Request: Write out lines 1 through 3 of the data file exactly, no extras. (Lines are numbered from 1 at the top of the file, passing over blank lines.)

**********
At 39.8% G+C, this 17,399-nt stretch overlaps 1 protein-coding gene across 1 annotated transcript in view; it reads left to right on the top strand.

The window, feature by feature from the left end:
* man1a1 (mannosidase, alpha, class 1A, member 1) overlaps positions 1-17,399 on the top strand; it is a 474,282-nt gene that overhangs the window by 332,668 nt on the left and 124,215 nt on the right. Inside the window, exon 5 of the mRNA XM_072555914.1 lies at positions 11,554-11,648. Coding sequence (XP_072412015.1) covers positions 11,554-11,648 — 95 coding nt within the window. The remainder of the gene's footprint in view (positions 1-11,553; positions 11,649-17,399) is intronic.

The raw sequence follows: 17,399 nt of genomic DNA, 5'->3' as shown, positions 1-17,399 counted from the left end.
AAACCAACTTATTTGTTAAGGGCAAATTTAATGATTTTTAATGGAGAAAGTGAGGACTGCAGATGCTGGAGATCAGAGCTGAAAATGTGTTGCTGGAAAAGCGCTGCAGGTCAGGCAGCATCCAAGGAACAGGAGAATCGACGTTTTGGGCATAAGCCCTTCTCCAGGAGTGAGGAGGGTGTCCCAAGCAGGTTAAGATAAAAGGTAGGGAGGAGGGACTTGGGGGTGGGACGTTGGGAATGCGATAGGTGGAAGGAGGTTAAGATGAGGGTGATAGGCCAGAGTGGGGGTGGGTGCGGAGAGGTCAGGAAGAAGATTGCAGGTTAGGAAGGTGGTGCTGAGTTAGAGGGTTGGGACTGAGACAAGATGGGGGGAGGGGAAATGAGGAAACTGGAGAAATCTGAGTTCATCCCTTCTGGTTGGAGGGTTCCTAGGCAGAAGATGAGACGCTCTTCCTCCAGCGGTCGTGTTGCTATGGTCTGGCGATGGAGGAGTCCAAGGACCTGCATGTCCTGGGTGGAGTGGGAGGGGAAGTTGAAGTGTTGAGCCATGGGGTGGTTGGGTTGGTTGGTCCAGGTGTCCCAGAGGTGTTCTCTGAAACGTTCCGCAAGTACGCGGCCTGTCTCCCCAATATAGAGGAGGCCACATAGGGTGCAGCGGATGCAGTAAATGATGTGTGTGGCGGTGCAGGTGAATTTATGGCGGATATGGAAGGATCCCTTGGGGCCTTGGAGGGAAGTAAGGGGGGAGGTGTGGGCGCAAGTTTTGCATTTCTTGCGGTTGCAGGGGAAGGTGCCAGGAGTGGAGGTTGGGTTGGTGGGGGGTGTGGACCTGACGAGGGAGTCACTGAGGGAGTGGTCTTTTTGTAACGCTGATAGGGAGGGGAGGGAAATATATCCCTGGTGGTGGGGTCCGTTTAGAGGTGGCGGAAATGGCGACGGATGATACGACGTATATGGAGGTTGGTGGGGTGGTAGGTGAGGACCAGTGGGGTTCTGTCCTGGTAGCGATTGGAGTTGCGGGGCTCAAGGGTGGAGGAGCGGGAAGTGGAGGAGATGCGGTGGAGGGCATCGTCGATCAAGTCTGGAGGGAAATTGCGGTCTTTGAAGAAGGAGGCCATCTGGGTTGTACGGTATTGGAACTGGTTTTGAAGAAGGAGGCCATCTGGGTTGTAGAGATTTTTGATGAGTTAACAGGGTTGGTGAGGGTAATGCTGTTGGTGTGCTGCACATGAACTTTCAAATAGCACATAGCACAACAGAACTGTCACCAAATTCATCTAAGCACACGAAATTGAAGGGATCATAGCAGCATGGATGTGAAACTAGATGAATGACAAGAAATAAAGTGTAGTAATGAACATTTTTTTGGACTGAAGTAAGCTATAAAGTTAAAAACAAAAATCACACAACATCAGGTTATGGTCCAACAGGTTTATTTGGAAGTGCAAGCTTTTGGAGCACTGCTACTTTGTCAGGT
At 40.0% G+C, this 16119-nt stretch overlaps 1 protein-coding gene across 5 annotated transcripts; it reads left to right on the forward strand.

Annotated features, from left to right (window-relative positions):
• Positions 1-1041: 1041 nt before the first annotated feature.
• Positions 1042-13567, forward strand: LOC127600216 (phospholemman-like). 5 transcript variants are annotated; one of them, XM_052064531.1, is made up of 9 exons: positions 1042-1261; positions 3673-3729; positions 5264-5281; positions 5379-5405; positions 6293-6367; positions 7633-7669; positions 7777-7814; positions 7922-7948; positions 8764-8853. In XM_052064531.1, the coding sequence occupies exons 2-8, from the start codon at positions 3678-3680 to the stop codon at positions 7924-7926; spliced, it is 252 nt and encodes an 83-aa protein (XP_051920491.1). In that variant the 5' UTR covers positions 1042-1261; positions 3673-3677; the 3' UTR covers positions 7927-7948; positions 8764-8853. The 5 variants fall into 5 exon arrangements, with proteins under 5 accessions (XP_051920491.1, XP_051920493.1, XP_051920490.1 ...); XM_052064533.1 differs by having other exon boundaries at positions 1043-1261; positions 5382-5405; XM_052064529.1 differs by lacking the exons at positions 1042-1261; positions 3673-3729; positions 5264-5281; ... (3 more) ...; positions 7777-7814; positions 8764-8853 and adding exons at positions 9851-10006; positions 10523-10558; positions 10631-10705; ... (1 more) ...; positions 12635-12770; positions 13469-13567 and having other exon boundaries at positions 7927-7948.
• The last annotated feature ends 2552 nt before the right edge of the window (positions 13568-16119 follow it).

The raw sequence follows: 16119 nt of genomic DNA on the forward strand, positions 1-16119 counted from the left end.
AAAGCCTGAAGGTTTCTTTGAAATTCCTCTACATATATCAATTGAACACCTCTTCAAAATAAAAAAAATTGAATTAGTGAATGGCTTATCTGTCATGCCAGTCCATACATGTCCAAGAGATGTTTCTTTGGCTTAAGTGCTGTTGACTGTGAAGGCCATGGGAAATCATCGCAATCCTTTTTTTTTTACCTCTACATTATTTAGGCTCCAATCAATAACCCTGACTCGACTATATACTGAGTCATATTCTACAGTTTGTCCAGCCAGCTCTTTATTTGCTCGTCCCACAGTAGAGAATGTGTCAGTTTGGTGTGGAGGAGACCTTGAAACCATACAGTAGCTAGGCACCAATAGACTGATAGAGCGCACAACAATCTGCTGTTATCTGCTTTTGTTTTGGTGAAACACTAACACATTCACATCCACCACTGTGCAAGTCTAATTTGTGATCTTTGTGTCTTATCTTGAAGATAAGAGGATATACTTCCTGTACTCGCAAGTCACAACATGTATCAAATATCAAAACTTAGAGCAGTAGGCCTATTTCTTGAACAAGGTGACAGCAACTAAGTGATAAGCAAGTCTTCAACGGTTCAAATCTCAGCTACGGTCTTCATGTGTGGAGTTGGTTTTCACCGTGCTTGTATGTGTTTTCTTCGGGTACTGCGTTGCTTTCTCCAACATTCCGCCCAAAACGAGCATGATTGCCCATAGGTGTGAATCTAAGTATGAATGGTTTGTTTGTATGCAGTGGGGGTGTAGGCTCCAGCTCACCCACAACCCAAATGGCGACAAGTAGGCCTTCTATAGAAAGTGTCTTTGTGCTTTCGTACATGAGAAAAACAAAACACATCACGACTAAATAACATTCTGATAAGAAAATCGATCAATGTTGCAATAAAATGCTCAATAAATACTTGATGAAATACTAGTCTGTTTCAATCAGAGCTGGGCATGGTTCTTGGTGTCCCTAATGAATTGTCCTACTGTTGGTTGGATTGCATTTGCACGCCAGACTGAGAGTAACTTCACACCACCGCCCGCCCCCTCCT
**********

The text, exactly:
At 39.8% G+C, this 17,399-nt stretch overlaps 1 protein-coding gene across 1 annotated transcript in view; it reads left to right on the top strand.

The window, feature by feature from the left end:
* man1a1 (mannosidase, alpha, class 1A, member 1) overlaps positions 1-17,399 on the top strand; it is a 474,282-nt gene that overhangs the window by 332,668 nt on the left and 124,215 nt on the right. Inside the window, exon 5 of the mRNA XM_072555914.1 lies at positions 11,554-11,648. Coding sequence (XP_072412015.1) covers positions 11,554-11,648 — 95 coding nt within the window. The remainder of the gene's footprint in view (positions 1-11,553; positions 11,649-17,399) is intronic.